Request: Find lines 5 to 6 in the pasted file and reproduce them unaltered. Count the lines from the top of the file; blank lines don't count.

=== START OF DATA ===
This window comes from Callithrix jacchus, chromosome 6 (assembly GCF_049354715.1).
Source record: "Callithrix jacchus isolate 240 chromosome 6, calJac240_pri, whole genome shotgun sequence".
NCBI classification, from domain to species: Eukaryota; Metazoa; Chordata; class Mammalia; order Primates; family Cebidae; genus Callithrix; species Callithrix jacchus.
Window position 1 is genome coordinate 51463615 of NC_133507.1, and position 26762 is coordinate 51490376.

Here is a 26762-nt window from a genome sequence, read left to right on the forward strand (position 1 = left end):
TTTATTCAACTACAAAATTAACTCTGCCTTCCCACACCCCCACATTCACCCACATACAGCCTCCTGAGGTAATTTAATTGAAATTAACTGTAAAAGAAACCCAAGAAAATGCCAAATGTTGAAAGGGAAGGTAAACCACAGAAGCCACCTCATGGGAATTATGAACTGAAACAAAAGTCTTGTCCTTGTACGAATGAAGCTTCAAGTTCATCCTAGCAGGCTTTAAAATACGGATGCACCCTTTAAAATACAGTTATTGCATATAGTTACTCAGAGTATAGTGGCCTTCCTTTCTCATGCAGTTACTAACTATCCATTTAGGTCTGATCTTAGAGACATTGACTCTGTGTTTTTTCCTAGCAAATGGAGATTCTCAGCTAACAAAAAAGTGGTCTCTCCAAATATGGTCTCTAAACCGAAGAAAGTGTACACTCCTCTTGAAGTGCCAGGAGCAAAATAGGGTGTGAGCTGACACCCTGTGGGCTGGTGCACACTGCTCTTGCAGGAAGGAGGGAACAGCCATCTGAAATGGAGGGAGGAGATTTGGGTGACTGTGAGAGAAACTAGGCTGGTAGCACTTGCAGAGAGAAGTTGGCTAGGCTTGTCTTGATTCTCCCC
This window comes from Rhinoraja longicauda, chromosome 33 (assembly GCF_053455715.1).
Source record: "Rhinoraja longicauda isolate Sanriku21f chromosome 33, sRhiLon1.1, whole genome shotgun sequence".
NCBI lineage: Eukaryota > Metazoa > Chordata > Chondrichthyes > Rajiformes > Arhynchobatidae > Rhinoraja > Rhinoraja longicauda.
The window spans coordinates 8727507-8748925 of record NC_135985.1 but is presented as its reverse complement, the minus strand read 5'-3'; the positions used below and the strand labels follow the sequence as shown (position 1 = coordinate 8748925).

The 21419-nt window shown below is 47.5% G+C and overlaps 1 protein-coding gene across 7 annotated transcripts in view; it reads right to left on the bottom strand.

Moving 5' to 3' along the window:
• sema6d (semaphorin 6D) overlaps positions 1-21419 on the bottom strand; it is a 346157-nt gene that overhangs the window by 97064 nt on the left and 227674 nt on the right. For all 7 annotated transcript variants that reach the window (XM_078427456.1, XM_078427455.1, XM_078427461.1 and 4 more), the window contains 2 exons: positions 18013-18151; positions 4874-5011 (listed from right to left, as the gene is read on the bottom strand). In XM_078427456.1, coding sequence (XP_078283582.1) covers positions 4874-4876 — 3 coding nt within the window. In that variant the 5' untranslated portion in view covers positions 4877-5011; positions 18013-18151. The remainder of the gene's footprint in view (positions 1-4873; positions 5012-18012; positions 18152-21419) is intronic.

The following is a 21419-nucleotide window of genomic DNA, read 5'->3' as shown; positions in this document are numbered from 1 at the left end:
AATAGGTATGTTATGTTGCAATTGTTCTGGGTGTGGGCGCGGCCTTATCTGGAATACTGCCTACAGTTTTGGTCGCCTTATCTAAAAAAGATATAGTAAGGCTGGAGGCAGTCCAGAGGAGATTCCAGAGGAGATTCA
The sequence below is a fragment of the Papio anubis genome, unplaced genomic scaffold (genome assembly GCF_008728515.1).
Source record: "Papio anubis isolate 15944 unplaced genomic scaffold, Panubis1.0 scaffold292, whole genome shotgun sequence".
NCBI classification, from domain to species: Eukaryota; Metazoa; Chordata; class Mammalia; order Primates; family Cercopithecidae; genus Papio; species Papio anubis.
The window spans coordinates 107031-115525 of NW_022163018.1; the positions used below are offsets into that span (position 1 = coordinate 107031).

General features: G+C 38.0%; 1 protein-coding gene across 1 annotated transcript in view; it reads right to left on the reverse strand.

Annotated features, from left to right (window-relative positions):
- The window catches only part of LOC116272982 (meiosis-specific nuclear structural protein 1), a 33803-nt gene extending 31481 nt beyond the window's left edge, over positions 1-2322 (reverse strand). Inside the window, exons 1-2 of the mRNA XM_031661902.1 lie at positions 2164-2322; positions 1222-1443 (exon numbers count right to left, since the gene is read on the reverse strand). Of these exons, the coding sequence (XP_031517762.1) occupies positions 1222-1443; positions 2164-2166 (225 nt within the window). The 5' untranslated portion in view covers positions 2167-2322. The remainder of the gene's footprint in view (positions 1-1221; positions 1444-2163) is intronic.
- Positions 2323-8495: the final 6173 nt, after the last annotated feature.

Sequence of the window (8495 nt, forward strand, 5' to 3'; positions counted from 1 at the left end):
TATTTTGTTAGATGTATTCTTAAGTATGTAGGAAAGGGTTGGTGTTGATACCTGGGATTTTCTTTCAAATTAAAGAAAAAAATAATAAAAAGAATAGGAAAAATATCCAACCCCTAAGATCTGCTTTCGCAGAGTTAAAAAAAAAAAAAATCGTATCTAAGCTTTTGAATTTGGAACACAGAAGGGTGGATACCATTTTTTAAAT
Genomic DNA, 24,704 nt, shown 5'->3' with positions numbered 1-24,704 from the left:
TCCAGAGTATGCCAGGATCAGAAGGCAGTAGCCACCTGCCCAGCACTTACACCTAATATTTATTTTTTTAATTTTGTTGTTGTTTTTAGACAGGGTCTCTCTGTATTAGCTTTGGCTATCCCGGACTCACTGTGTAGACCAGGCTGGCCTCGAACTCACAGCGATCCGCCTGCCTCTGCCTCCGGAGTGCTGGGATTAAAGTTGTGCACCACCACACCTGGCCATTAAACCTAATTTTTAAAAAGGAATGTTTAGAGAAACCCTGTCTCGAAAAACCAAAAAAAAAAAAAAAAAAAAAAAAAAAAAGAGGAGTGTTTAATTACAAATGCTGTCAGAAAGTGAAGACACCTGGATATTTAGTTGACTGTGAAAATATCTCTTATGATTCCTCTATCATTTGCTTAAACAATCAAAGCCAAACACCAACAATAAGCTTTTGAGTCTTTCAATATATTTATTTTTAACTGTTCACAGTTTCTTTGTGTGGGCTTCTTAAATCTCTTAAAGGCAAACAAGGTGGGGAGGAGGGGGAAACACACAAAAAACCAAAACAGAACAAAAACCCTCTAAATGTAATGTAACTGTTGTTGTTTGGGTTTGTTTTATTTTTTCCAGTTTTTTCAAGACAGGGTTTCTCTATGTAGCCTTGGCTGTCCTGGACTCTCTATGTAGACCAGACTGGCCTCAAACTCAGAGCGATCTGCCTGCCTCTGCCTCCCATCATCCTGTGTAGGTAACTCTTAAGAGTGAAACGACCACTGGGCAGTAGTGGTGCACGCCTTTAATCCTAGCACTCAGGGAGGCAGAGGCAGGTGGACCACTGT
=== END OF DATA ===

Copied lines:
Here is a 26762-nt window from a genome sequence, read left to right on the forward strand (position 1 = left end):
TTTATTCAACTACAAAATTAACTCTGCCTTCCCACACCCCCACATTCACCCACATACAGCCTCCTGAGGTAATTTAATTGAAATTAACTGTAAAAGAAACCCAAGAAAATGCCAAATGTTGAAAGGGAAGGTAAACCACAGAAGCCACCTCATGGGAATTATGAACTGAAACAAAAGTCTTGTCCTTGTACGAATGAAGCTTCAAGTTCATCCTAGCAGGCTTTAAAATACGGATGCACCCTTTAAAATACAGTTATTGCATATAGTTACTCAGAGTATAGTGGCCTTCCTTTCTCATGCAGTTACTAACTATCCATTTAGGTCTGATCTTAGAGACATTGACTCTGTGTTTTTTCCTAGCAAATGGAGATTCTCAGCTAACAAAAAAGTGGTCTCTCCAAATATGGTCTCTAAACCGAAGAAAGTGTACACTCCTCTTGAAGTGCCAGGAGCAAAATAGGGTGTGAGCTGACACCCTGTGGGCTGGTGCACACTGCTCTTGCAGGAAGGAGGGAACAGCCATCTGAAATGGAGGGAGGAGATTTGGGTGACTGTGAGAGAAACTAGGCTGGTAGCACTTGCAGAGAGAAGTTGGCTAGGCTTGTCTTGATTCTCCCC